Among security professionals, one way to identify a breach or spurious entity is to detect anomalies and abnormalities in customer’ usage trend. At Google, we use Forseti,a community-driven collection of open-source tools to improve the security of Google Cloud Platform (GCP) environments. Recently, we launched the “Forseti Intelligent Agents” initiative to identify anomalies, enable systems to take advantage of common user usage patterns, and identify other outlier data points. In this way, we hope to help security specialists for whom it’s otherwise cumbersome and time-consuming to manually flag these data points.
Anomaly detection is a classic and common solution implemented across multiple business domains. We tested several machine-learning (ML) techniques for use in anomaly detection, analyzing existing data that had been used to create firewall rules and identify outliers. The approach, the results of which you can find in this whitepaper, was experimental and based on static analysis.
At a high level, our goal is to use Forseti inventory data to achieve the following:
- Detect unusual instances between snapshots.
- Alert users of unusual firewall rules, provide comparisons with what expected behaviors.
- Provide potential remediation steps.
Below is our solution. Note that it uses static data for now, but we can transform it to use dynamic data, if needed.
To build this solution, we took a multi-phase approach that imported firewall data into a BigQuery table, prepared and manipulated the data, then generated and evaluated a model. At the same time, we engaged in “feature-level decision stumps” (i.e., decision trees built after considering one feature as the label and all the rest as regular features) and performed bucketing and sample detection. Figure 1 is a high level depiction of our initial workflow. For pre-processing we experimented with approaches such as penalizing the subnet with a wider range. We also looked at Supernets, an example of which is depicted below.
Some of these flattened firewall rules that we used to train the model can be depicted as follows:
Then, for unsupervised learning, we experimented with techniques including k-means clustering, decision stumps, and visualization in low-dimensional space.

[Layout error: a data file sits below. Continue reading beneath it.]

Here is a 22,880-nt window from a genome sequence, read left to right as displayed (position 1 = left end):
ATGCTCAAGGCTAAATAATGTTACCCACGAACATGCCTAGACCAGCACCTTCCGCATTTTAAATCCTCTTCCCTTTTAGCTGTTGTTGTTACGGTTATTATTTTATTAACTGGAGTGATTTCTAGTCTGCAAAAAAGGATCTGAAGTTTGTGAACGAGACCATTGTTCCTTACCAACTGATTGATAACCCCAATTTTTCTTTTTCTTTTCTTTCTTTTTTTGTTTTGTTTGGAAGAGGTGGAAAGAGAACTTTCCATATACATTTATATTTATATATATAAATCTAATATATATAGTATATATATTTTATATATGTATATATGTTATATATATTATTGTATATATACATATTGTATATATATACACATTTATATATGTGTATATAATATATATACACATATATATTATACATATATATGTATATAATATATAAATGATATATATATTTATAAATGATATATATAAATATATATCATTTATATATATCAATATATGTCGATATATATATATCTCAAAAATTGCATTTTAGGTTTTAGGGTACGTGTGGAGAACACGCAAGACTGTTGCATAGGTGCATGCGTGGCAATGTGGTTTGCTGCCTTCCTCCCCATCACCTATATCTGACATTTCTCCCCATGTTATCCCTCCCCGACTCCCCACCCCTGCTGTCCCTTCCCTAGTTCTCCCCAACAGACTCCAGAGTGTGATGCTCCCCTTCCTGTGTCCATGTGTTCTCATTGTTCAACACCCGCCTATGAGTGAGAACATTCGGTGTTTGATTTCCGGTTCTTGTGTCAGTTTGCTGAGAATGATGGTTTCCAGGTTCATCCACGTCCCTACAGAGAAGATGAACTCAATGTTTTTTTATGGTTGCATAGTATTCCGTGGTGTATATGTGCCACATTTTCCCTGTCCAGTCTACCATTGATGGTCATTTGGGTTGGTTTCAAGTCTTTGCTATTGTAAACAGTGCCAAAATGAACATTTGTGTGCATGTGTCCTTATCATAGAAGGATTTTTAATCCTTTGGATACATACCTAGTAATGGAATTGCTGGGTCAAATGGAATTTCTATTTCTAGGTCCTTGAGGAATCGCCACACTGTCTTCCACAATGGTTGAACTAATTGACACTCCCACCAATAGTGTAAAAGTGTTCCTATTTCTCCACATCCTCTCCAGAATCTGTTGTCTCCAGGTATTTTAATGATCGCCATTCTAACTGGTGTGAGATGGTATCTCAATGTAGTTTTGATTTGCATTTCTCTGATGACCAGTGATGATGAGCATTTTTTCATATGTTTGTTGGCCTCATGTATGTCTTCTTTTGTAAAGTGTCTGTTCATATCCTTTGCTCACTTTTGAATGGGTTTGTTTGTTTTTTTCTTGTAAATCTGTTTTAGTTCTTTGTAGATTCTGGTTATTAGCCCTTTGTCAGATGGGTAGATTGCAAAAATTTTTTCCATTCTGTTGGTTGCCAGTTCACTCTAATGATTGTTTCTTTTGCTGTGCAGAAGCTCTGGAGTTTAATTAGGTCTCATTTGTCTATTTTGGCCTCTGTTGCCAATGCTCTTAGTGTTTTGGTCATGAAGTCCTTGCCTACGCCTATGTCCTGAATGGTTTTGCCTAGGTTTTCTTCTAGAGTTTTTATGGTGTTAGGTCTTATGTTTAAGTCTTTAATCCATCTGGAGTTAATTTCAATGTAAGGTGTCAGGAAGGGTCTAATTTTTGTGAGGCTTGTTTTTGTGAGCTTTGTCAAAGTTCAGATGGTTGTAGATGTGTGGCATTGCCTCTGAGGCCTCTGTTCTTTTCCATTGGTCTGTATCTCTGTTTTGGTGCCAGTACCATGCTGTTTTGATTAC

Feature weights for both principal components:
Based on these results, we looked at a normal organization with thousands of firewall rules, and examining the points and clusters to the right, found some of the following anomalies (marked in RED below):
We conducted these experiments with firewall rules to prototype different approaches. You can read these approaches in detail in the whitepaper.
A next step to follow up on this framework would be to use semi-supervised learning. Using some of the data points that our models can confidently flag as anomalous would also help in generating annotated data for such detailed analysis. Since we only used firewall rules in this initial study, as a next step, we plan to use other features such as hierarchical location of the firewall rules and network-related metadata.
If you’re interested in contributing to the Forseti intelligent agents initiative, you can play around with any sample inventory data (or even your own), helping us generate broader anomaly detection mechanisms. By enlisting the community’s help with intelligent agents, we hope to continue to expand the Forseti toolset to help ensure the security of your cloud environment.
For more details about this initiative, check out the solution here.
Joe Cheuk, Cloud Application Engineer; Praneet Dutta, Cloud Machine Learning Engineer; and Nitin Aggarwal, Technical Program Manager, Cloud Machine Learning contributed to this report.
Feed Source: Cloud Blog
Article Source: Forseti intelligent agents: an open-source anomaly detection module